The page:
The Tarptent Notch is one of the lightest trekking pole tents available in today’s market. And coming from the famous manufacturer Tarptent, the expectations for this product are naturally high. But is the Tarptent Notch tent worth your money? Find out in our detailed Tarptent Notch review.
The Features In A Glance
The Tarptent Notch tent comes with some excellent features. Let us first take a look at all that this tent has to offer at an easy glance.
- The Tarptent Notch is a very lightweight tent.
- The canvas is adequate for a person and their belongings, but not much more.
- The tent has two trekking poles for support.
- It features two walls, two entrances, and two vestibules.
- A separate living area detaches and attaches up to the fly.
- It also features a personal living space that is set up separately.
- It is equipped with roomy vestibules for great gear storage.
- The Tarptent Notch includes folding PitchLoc corners and a tight pitch.
- There are reflective spectral cord guylines as well.
- Setting up takes only one minute from the bag to the ground.
It’s relatively simple to set up the Tarptent Notch. You simply need a few mins to do this. At first, merely lay the tent down on the surface. Set the length of your trekking staff at 110 – 115 centimeters. The strut ends should be split apart when you remove one side of the cover. After that, drive a stake into the floor through the guyline ring. And on the other end, repeat the process.
The trekking pole should then be inserted through a duct aperture handle end first so that the head of the pole fits into the grommets on the bottom of the vent. To the opposite side vent, do it all over again. Once the cover is tight, draw the ridgelines apart. Then when the contour is uniform, and the ridge is hardly curved, alter end pressures and the placement of the vertical poles. And that is it; your tent is all up.
The Detailed Review
With a Silnylon structure that can last three seasons, the Tarptent Notch is an excellent single-person tent. It has two entrances and two vestibules on a dual-wall lightweight tent totaling 27 ounces. Additionally, the packing size is relatively small and very light. The rain fly has a detachable inner nest that may be set up as a freestanding tarp or a full double-walled shelter according to your needs. This inner nest includes the bathtub bottom.
The Notch is a double apex cover, which means it has two parts and requires two trekking sticks to set up. This style offers a lot more room for a sleeper than a pyramid-shaped tarp with a central pole. The tent’s modest dimensions and narrow width make it ideal for setting up in confined spaces where a somewhat bigger shelter cannot be pitched.
Additionally, The Notch increases livability by allowing more space between the tent roof and the tops of your legs and head. The Notch is simple to pitch in extremely congested forests with few potential campsites in between trees because of its tiny footprint or the amount of floor area needed to set it up.
An interior netting and rain fly are features of the Notch. It is possible to put up the rain fly on your own. It is fantastic for vacations where insect protection is unnecessary. It makes the shelter lighter and more portable. Additionally, the internal netting can be put in place separately. If the bath floor becomes too high, it will contact the fly somewhere at the top and allow water to infiltrate the interior because it will be in contact with the fly in case there is any moisture.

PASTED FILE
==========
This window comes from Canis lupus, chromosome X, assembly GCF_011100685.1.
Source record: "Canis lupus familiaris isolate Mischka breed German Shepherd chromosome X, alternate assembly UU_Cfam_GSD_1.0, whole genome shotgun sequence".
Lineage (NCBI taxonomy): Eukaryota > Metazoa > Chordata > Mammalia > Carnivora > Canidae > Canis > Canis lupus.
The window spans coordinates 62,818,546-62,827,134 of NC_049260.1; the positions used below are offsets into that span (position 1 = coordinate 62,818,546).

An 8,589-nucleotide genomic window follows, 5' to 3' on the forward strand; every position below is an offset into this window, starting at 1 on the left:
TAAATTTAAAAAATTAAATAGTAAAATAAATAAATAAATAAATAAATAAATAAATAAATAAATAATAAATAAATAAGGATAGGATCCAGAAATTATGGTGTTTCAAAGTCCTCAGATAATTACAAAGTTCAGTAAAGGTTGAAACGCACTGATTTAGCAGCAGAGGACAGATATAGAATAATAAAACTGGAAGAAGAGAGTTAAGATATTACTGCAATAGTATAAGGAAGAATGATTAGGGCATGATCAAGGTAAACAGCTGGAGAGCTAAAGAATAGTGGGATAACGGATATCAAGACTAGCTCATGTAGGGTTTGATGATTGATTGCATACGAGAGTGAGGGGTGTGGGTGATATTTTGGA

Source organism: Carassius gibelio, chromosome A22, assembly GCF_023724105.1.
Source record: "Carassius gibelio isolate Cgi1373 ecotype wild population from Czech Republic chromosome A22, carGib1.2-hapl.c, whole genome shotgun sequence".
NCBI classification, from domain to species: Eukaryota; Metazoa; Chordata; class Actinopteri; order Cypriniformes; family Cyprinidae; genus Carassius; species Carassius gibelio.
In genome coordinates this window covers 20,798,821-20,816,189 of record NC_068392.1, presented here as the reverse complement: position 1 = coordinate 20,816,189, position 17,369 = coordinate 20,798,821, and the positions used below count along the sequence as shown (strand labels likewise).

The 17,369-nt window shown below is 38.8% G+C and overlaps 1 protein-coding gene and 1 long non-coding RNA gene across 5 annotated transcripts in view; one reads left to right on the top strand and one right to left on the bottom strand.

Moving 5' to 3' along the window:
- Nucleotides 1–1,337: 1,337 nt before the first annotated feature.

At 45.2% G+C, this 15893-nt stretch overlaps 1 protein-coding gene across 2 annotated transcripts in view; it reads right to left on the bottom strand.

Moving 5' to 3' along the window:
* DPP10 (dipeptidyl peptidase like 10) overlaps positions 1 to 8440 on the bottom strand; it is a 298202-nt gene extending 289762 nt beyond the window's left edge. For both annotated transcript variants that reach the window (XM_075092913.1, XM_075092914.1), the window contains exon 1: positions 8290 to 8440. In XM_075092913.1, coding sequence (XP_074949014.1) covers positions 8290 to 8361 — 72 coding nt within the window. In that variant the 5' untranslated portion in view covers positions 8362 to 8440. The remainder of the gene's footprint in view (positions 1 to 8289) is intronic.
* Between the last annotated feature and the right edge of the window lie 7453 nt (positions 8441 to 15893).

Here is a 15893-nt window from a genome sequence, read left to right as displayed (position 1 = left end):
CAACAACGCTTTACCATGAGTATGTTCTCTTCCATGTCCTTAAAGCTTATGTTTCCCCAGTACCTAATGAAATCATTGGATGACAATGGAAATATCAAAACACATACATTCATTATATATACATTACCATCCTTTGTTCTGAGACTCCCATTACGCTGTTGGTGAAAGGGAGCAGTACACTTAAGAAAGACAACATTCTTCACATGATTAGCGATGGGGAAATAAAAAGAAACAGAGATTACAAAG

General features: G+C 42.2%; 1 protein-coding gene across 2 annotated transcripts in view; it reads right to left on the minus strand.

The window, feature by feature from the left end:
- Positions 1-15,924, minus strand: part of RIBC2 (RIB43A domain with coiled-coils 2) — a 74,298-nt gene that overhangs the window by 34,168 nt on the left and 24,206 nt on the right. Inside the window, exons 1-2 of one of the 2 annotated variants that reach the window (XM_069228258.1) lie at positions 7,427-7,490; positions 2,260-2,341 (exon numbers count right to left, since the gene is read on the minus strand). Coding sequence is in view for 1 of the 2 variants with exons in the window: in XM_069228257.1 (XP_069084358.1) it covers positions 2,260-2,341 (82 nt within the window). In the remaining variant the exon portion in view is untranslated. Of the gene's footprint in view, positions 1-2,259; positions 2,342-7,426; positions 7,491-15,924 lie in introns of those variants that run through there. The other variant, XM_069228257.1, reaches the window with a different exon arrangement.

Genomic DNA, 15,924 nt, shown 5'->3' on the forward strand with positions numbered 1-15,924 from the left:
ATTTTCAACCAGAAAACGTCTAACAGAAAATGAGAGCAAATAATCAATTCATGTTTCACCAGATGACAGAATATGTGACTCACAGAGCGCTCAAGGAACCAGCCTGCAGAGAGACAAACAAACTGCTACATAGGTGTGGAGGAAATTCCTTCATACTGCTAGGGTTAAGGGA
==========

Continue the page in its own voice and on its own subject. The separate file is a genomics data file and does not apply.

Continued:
The Notch includes two zippered vestibules for excellent ventilation and locks toggle switches all along jacket sleeves for rolling up the lateral doors. You may control the degree of circulation by pitching the fly low or high, depending on how much space you want between the floor and the end of the fly. The latter is helpful during storms and periods of heavy rain when you want to keep the tent as dry as possible and prevent water from seeping in through the fly and out onto your living room area.
If the atmosphere is favorable and there isn’t any rain, you can increase ventilation by pulling back the fly flaps. Alternately, you may simply connect the clasp at the zipper’s bottom to retain the fly door in place while opening the zipper upon that fly. These are particularly handy in cooler temperatures to stop the wind from blowing chilly air over your feet and head and in hotter seasons to stop perspiration in the same places. If it won’t shower and you want to avoid using the fly, you can alternatively build the interior chamber as a separate unit.
In summary, the Tarptent Notch is a light, inexpensive tent that is simple to operate. Although other, seemingly better options are available in the market, the Tarptent Notch is not a bad option for trekkers. We hope our Tarptent Notch review helped you find everything you were looking for. Make sure to choose the tent that suits your needs and have fun on your trekking journeys!
Frequently Asked Questions
Q. Will a long or wide sleeping mat stay on the Notch?
Yes, the Tarptent Notch can house a relatively long or wide sleeping mat. For example, 76 inches by 25 inches, or 193 centimeters by 64 centimeters sleeping bags will fit in the Notch.
Q. Is the Notch suitable for the winter?
The tent structure can sustain minimal to medium snow loads. Setting the apex guylines will help reinforce the ridge and choose the partially solid core to maximize warmth.
Q. Are there any extra withdrawal points available for more staking?
Yes. In the Tarptent Notch, the arched sleeves and outer hem have extra pullouts.
You can also read: What Is A Tent Vent?